The manufacturing industry has always been driven by technological advancements and innovations. From big data analytics to advanced robotics, the revolutionary advantages of mode, technologies are helping manufacturers reduce human intervention, improve plant productivity, and gain a competitive advantage.
Sophisticated technologies such as AI, Internet of Things and 3D printing, among others, shape the future of manufacturing by lowering production costs, improving speed of operations, and minimizing errors. Productivity is critical to the success of a manufacturing plant; and individual manufacturers are expected to make significant investments in the following technologies:
Industry 4.0: The internet of things (IoT) is rapidly being implemented in the industrial and manufacturing domain, providing plant owners with an opportunity to increase productivity and decrease complexity. In 2020, the number of Internet-connected devices will reach 25 billion. IoT is an amalgamation of various technologies, such as machine learning, big data, sensor data, cloud integration, and machine automation. The technologies are used for predictive and proactive maintenance, real-time monitoring, resource optimization, supply chain visibility, cross-facility operations analysis, safety, and for enabling plant managers to minimize downtime and enhance process efficiency.
It is essential for plants to operate smoothly and undergo regular maintenance and repairs. However, not all equipment and devices require the same amount of maintenance. IoT enables plant managers to monitor equipment conditions and perform predictive maintenance. Their real-time performance monitoring enables them to plan maintenance when necessary, reducing the likelihood of unplanned outages and loss of productivity.
Big Data Analytics: Big data analytics can provide many ways to improve asset performance, streamline manufacturing processes, and facilitate product customization. A recent Honeywell survey found that 68% of American manufacturers invest in big data analysis. These manufacturers can make informed decisions using productivity and waste efficiency data provided by big data analysis, reduce operation costs, and increase overall performance.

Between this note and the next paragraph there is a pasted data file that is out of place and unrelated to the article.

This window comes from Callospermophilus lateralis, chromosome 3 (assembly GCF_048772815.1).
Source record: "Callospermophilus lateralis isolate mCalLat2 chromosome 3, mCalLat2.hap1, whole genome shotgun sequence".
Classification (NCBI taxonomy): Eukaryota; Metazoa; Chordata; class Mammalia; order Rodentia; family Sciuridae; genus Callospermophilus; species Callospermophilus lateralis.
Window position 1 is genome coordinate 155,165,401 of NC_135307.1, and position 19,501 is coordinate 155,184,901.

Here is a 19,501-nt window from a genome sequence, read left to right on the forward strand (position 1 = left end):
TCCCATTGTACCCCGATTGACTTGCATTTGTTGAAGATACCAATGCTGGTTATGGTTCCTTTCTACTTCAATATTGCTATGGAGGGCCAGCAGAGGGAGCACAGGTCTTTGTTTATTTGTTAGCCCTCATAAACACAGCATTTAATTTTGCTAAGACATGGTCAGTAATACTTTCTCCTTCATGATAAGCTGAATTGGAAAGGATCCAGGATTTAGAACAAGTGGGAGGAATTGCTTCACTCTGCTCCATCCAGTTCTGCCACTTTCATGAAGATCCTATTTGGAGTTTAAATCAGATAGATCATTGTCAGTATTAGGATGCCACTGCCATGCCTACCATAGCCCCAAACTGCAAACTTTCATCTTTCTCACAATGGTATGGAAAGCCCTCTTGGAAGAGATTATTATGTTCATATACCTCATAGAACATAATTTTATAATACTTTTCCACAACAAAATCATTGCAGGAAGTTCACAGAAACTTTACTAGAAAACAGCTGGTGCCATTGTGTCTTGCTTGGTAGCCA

AI and machine learning: For several decades, manufacturers have used robotics and mechanisation to increase productivity and reduce production costs per unit. Machine learning appears to be the next wave in fabrication. AI is helping production teams analyse data and use the insights to replace inventory, reduce operational costs, and offer seamless quality control over the entire manufacturing process.
The era of unintelligent robots engaged in cyclic production tasks has ended. AI and machine learning are making it possible for robots and humans to Collaborate, and create agile manufacturing processes that learn, improve, and make smart manufacturing decisions. Manufacturers can now use industrial robotics and intelligent automation to manage routine tasks and focus their time and resources on income generating tasks such as research and development, expanding product lines, and improving customer service.
3-D Printing: 3-D printing or additive layer manufacturing technology is expected to have a huge impact on high-end industries such as aerospace, mining, machines, automobiles, firearms, commercial and service machines, and other industrial equipment. This revolutionary technology allows manufacturers to build physical products from complex digital designs stored in 3D Computer Aided Design (CAD).
Materials such as rubber, nylon, plastic, glass, and metal can also be used to print real objects 3D bio-printing allows manufacture of living tissues and functioning organs for medical research. Unlike the traditional manufacturing process, 3-D printers can create complex shapes and designs at no additional cost. Moreover, the growing applications of 3D printing in manufacturing gives rise to manufacturing as a service (Maas), enabling companies to maintain an infrastructure that meets the needs of multiple clients and eliminates the need to purchase new equipment.
Virtual reality: VR simplifies the product design process by removing the need for complex prototypes. Designers and engineers use VR to create realistic product models, enabling them to see their designs digitally and solve potential problems before starting production. Customers can also review and interact with these digital designs, simulations, and integrated devices, greatly reducing their time to design. For example, automotive manufacturers are now using virtual reality to ensure that their cars are tested early in their development process, reducing the time and costs associated with changing designs, tolerances, and safety features.